This comprehensive five-part history of the Tuskegee Airmen and Air Force integration efforts tells the story of the distinguished air crew and ground crew personnel associated with black flying units of the Army Air Forces (AAF) during World War II, along with extensive military histories documenting Air Force integration and race relations.
Contents: Introduction * Part 1: Tuskegee Airmen Chronology * Part 2: Chronological Table of Tuskegee Airmen Who Earned the Distinguished Flying Cross, By Date Of The Action For Which It Was Awarded * Part 3: Blacks in the Army Air Forces During World War II: The Problems of Race Relations * Part 4: The Air Force Integrates: 1945-1964.
During World War II, the U.S. military was racially segregated. Reflecting American society and law at the time, most black soldiers and sailors were restricted to labor battalions and other support positions. An experiment in the U.S. Army Air Forces, however, showed that given equal opportunity and training, African-Americans could fly in, command and support combat units as well as anyone. The USAAF's black fliers, the so-called "Tuskegee Airmen," served with distinction in combat and directly contributed to the eventual integration of the U.S. armed services, with the U.S. Air Force leading the way.
Blacks in the Army Air Forces During World War II: The Problems of Race Relations - This important account relates how the leadership in the War Department and the U.S. Army Air Forces (USAAF) tried to deal with the problem of race and the prejudices which were reflected in the bulk of American society. It tells a story of black racial protests and riots which such attitudes and discrimination provoked. The author describes many of the discriminatory actions taken against black airmen, whose goal was equality of treatment and opportunities as American citizens. He also describes the role of black pilots as they fought in the Mediterranean theater of operations against the Axis powers. In his final chapters, he examines the continuing racial frictions within the Army Air Forces which led to black servicemen protests and riots in 1945 at several installations. Despite these problems, the author concludes that the Army Air Forces made substantial progress in race relations and in opening up additional career opportunities for black airmen in the post-1945 period.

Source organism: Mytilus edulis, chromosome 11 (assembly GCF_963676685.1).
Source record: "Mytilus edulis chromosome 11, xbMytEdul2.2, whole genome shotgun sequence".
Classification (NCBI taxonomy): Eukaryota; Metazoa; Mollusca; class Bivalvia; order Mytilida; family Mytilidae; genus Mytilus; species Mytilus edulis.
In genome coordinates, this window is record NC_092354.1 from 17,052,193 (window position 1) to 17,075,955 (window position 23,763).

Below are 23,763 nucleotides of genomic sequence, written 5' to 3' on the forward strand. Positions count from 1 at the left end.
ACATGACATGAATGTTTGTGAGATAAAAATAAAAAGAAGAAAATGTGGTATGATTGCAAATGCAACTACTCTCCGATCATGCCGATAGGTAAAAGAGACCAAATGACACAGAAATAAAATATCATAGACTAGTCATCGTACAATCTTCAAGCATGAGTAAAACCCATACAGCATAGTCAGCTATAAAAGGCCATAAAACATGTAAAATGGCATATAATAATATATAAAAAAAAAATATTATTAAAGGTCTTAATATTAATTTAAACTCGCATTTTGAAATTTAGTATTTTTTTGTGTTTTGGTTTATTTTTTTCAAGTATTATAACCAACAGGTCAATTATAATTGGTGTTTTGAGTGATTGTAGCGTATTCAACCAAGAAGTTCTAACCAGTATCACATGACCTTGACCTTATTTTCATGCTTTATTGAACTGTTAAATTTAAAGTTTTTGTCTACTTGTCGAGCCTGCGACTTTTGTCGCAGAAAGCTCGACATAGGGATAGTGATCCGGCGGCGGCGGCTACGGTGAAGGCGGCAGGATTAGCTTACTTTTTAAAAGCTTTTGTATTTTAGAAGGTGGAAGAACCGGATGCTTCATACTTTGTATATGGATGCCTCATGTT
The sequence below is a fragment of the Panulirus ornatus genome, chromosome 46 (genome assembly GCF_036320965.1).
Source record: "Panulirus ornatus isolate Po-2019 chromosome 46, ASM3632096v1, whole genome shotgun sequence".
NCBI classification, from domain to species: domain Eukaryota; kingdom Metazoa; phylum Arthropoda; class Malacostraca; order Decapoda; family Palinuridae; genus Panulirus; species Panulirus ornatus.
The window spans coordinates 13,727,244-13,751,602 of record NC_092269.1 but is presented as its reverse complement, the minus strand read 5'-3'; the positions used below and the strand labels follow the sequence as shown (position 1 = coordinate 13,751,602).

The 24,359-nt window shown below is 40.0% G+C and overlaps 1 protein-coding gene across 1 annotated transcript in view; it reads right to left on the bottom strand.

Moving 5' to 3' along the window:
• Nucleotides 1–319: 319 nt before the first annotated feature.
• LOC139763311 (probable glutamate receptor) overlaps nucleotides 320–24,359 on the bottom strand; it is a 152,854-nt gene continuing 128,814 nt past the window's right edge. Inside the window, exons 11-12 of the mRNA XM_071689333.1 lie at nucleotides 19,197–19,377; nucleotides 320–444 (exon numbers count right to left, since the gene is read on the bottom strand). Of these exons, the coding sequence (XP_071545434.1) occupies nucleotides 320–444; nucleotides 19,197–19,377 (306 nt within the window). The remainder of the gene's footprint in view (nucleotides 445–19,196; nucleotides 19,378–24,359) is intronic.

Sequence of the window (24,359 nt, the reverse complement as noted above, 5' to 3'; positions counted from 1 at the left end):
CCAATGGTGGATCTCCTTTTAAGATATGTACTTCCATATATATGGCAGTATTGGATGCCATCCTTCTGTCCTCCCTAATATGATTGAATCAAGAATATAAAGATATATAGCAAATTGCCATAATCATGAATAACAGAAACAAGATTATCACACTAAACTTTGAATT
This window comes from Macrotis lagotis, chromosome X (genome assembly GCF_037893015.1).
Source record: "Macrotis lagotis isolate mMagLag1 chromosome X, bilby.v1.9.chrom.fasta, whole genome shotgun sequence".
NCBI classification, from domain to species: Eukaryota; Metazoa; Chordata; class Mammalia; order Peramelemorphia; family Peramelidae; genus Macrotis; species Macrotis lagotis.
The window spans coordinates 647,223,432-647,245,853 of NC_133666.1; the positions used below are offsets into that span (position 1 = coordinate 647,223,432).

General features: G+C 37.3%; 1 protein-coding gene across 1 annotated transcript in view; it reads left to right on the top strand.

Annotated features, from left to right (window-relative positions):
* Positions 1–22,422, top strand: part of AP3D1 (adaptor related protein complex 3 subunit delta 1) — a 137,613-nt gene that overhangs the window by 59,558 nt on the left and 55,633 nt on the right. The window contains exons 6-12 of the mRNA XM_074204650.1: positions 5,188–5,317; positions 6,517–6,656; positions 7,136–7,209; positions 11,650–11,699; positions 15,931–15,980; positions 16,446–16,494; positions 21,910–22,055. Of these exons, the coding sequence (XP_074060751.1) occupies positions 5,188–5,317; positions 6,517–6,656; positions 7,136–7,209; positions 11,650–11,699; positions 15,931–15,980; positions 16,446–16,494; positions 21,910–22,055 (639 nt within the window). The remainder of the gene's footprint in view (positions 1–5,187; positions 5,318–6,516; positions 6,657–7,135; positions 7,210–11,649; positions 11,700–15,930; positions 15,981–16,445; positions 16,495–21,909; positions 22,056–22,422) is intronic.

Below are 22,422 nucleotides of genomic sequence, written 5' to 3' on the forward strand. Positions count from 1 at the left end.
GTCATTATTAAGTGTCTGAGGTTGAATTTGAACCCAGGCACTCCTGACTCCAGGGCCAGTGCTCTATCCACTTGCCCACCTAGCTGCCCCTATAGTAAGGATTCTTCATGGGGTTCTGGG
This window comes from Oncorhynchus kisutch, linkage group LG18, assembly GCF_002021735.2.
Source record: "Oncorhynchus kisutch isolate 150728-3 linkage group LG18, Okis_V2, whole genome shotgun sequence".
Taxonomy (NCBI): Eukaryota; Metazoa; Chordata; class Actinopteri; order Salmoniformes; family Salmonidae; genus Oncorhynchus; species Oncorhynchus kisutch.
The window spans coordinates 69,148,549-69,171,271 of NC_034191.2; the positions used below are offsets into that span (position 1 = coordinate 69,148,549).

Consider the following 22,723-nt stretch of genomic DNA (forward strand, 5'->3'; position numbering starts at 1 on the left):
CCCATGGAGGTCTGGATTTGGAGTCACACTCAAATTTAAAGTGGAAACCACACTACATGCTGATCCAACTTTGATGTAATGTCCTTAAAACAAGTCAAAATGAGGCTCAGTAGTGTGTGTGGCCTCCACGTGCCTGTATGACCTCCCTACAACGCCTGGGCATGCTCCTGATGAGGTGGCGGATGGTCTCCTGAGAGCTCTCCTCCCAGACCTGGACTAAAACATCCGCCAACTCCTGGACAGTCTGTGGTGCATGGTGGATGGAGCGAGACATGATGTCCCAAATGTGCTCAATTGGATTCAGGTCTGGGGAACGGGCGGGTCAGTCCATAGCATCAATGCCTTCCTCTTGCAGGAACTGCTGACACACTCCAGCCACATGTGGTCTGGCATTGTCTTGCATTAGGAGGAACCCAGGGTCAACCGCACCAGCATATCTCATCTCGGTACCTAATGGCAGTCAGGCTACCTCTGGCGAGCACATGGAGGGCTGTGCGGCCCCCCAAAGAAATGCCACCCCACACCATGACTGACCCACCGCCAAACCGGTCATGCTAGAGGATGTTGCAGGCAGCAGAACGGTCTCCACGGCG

The Air Force Integrates: 1945-1964 - This book describes the struggle to desegregate the post-World War II U.S. Army Air Forces arid its successor, the U.S. Air Force, and the remarkable advances made during the next two decades to end racial segregation and move towards equality of treatment of Negro airmen. The author, Lt. Col. Alan L. Gropman, a former Instructor of History at the U.S. Air Force Academy, received his doctorate degree from Tufts University. His dissertation served as the basis for this volume. In it, the author describes the fight to end segregation within the Air Force following President Harry S. Truman's issuance of an executive order directing the integration of the armed forces. Despite resistance to this order, fueled by heated segregationist opposition, integration moved ahead somewhat slowly under the administration of President Dwight D. Eisenhower. Progress increased during the administration of President John F. Kennedy, which saw major advances toward achieving equality for Negro servicemen. Colonel Gropman's study is a detailed, comprehensive, and, in many respects, a documentary account. The crucial events it describes more than justify the unusually extended treatment they receive. The volume thus provides a permanent record of this turbulent period in race relations and constitutes a significant contribution to the history of the Air Force.
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